INTRODUCTION: Angiosarcomas are rare malignant epithelial neoplasms - with very few primary pulmonary angiosarcomas described in the literature.
CASE PRESENTATION: A 49 year old woman presented with a two month history of productive cough, fevers and shortness of breath. She had quit smoking one month earlier, with a history of 15 cigarettes per day for 20-25 years. She worked as a sales consultant. An isolated wheeze was audible in the right infrascapular region, with no other findings on examination. Her chest radiograph revealed an opacity involving the right basal segments and middle lobe, along with widened superior mediastinum. A chest CT scan identified a 3.5 x 4.4 x 4.5cm endobronchial mass in the right middle lobe, with peripheral airspace opacification and nodularity. Flexible bronchoscopy revealed a mass in the take off to the right middle lobe and tissue biopsies was suggestive but not diagnostic of squamous cell carcinoma. A rigid bronchoscopy and biopsy then revealed an angiosarcoma. A PET-CT scan was performed - this confirmed the presence of a SUV avid large right middle lobe mass which merged with right hilar lymphadenopathy with no metastatic lesions. A right thoracotomy and pneumonectomy was performed - a large tumour was found in the middle lobe, with extension around the superior pulmonary vein (see Figure 1.) Approximately 40-50% of the tumour was soft, necrotic tissue. The pathologist confirmed findings were that of an epithelioid Angiosarcoma. In light of the patient’s PET-CT scan results and tissue pathology, a diagnosis of Primary pulmonary angiosarcoma was made. The patient recovered well post-operatively and was discharged home from hospital eleven days later. She was progressing well when reviewed one month post-operatively and has now returned to work and normal daily activities.
DISCUSSION: Angiosarcomas are very rare malignant epithelial neoplasms, comprising 2% of all sarcomas. The primary tumours are most commonly found in the head/neck region. Although these frequently metastasise to the lung, only a handful of primary lung tumours have been reported worldwide, with only six cases identified using an Ovid Medline search. Of the few cases documented, the presentation has varied from massive pulmonary haemorrhage or haemoptysis, spontaneous haemothorax, multiple bilateral nodules on chest radiograph, pleuritic chest pain, non-productive cough or dyspnoea. Macroscopically, angiosarcomas are characterised by a large mass of tan coloured fleshy tissue, often with central necrosis and haemorrhage. Microscopically there are clusters of round to oval/polygonal epithelial cells with erythrophagocytosis.. Immunohistochemistry is required to confirm the diagnosis. Following tissue diagnosis, further imaging is required to evaluate the disease burden and determine appropriate treatment options. A PET scan is recommended to exclude distant metastases if surgery is proposed. With localised disease, radical surgery with wide resection margins is required. This may be followed with adjuvant radiation therapy to reduce the high rates of local recurrence. There is currently no data supporting use of chemotherapy, except for widespread metastatic disease . Studies are currently underway to investigate the use of targeted therapy with biological molecules, such as the VEGF-A monoclonal antibody, bevacizumab. Angiosarcomas generally have a poor prognosis, with an overall 5 year survival of approximately 35%- with up to 45% of patients having metastatic disease at presentation. Large tumours (>5cm) and advanced patient age are poor prognostic indicators. Due to the infrequency of primary pulmonary angiosarcomas, there is very little information regarding accurate incidence, pre-disposing risk factors, effective treatment and prognosis.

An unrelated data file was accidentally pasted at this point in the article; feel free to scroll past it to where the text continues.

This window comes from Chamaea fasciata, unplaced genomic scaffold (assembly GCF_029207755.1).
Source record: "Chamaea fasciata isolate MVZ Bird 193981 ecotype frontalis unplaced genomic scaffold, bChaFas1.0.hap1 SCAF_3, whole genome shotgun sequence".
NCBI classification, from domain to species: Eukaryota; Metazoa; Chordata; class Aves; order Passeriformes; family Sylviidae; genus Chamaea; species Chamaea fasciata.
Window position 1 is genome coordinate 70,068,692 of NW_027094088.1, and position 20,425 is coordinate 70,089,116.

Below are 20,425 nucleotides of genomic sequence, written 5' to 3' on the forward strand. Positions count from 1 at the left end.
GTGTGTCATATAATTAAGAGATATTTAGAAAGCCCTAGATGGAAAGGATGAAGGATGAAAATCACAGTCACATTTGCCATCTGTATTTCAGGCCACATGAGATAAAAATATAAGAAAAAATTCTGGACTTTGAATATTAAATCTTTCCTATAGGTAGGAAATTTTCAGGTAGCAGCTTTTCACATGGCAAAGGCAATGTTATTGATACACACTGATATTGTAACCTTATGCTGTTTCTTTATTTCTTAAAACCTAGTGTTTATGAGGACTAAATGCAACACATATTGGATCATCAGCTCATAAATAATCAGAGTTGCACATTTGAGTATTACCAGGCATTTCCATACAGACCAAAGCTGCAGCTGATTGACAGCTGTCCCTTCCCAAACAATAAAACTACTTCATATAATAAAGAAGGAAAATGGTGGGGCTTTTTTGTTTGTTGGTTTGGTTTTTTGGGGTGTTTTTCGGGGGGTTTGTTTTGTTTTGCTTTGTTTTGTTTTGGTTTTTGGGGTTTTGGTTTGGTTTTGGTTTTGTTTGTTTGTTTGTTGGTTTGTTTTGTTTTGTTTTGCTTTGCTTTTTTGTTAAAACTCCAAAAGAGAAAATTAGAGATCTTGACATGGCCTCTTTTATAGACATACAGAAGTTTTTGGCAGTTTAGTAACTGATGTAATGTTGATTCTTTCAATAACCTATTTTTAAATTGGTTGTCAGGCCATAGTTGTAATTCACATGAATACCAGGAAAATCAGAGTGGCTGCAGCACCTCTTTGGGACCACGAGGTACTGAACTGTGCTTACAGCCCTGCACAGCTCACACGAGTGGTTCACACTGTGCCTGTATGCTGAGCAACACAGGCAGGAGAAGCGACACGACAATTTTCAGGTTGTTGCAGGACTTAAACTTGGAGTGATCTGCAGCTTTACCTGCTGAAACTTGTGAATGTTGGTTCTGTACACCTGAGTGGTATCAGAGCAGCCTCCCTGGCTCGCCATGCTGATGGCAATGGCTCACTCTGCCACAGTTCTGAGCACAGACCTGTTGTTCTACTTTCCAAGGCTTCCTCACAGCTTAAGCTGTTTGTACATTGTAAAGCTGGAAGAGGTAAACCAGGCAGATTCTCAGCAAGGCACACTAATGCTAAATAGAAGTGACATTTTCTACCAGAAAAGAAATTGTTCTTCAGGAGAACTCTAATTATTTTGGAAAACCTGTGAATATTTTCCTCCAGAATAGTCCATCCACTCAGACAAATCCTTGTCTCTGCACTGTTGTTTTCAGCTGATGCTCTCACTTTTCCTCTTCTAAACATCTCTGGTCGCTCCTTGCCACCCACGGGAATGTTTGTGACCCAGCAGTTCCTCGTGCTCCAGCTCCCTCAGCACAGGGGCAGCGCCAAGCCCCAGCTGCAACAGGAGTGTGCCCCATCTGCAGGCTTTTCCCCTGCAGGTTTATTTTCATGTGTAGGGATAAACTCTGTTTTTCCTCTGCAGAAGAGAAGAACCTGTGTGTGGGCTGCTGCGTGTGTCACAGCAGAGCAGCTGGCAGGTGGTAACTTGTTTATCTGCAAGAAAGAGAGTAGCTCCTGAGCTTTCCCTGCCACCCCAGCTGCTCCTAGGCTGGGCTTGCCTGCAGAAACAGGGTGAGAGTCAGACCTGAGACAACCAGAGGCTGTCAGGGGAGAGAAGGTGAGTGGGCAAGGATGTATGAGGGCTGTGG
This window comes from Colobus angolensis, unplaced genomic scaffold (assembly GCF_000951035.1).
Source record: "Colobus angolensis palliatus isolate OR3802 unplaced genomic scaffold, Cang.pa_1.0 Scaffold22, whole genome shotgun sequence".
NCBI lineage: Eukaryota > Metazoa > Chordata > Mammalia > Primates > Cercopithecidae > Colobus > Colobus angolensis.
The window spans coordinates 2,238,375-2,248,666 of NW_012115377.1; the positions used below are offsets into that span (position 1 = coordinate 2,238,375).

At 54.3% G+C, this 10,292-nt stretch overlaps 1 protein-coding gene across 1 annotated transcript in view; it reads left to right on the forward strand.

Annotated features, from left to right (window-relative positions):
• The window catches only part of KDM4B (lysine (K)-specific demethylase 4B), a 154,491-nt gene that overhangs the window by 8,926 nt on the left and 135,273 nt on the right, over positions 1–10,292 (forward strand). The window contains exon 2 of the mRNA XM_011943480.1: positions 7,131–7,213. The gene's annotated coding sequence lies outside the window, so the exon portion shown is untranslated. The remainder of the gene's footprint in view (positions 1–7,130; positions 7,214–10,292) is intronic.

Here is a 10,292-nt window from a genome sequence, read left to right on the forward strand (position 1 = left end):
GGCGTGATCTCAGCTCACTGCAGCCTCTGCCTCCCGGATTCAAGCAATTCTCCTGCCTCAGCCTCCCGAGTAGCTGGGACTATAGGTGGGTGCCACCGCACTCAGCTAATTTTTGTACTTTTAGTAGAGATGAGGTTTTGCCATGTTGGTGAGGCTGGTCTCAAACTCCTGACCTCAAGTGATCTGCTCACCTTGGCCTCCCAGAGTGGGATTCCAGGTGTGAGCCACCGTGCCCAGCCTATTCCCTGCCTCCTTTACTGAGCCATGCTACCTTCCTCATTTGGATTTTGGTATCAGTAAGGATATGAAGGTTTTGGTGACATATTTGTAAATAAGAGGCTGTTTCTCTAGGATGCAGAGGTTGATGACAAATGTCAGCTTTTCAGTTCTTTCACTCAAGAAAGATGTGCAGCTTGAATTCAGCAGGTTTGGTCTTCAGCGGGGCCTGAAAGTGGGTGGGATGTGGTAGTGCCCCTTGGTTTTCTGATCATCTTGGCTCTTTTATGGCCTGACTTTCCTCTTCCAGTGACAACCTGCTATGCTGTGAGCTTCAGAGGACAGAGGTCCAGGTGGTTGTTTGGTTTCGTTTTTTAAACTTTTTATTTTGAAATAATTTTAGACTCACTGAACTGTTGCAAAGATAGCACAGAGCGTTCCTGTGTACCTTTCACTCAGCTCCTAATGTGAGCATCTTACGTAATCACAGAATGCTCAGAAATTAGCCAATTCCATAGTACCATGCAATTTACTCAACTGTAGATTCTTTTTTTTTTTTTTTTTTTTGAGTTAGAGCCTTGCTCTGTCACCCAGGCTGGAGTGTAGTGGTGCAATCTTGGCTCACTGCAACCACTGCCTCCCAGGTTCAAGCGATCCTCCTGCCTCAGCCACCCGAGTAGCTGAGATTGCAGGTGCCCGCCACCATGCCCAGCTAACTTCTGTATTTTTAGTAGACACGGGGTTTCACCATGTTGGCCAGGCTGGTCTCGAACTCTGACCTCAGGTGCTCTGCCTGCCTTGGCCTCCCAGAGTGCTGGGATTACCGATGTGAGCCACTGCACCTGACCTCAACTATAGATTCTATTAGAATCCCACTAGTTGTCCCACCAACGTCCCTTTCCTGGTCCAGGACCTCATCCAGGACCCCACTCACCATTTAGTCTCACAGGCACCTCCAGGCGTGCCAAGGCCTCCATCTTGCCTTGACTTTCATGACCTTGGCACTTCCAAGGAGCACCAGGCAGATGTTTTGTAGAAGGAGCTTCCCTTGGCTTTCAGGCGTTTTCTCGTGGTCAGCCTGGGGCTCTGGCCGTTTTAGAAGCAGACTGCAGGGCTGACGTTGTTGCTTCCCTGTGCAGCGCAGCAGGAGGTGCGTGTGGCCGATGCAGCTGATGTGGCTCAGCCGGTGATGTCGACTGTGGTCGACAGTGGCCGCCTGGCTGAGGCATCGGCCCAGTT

CONCLUSIONS: We present a rare Lung malignancy.
Reference #1 Kumar: Robbins and Cotran Pathologic Basis of Disease, Professional Edition, 8th ed.
Reference #2 Young RJ, Brown NJ, Reed MW, et al. Angiosarcoma (Review). Lancet Oncol. 2010;11:983-91.
DISCLOSURE: The following authors have nothing to disclose: Vinu Abraham
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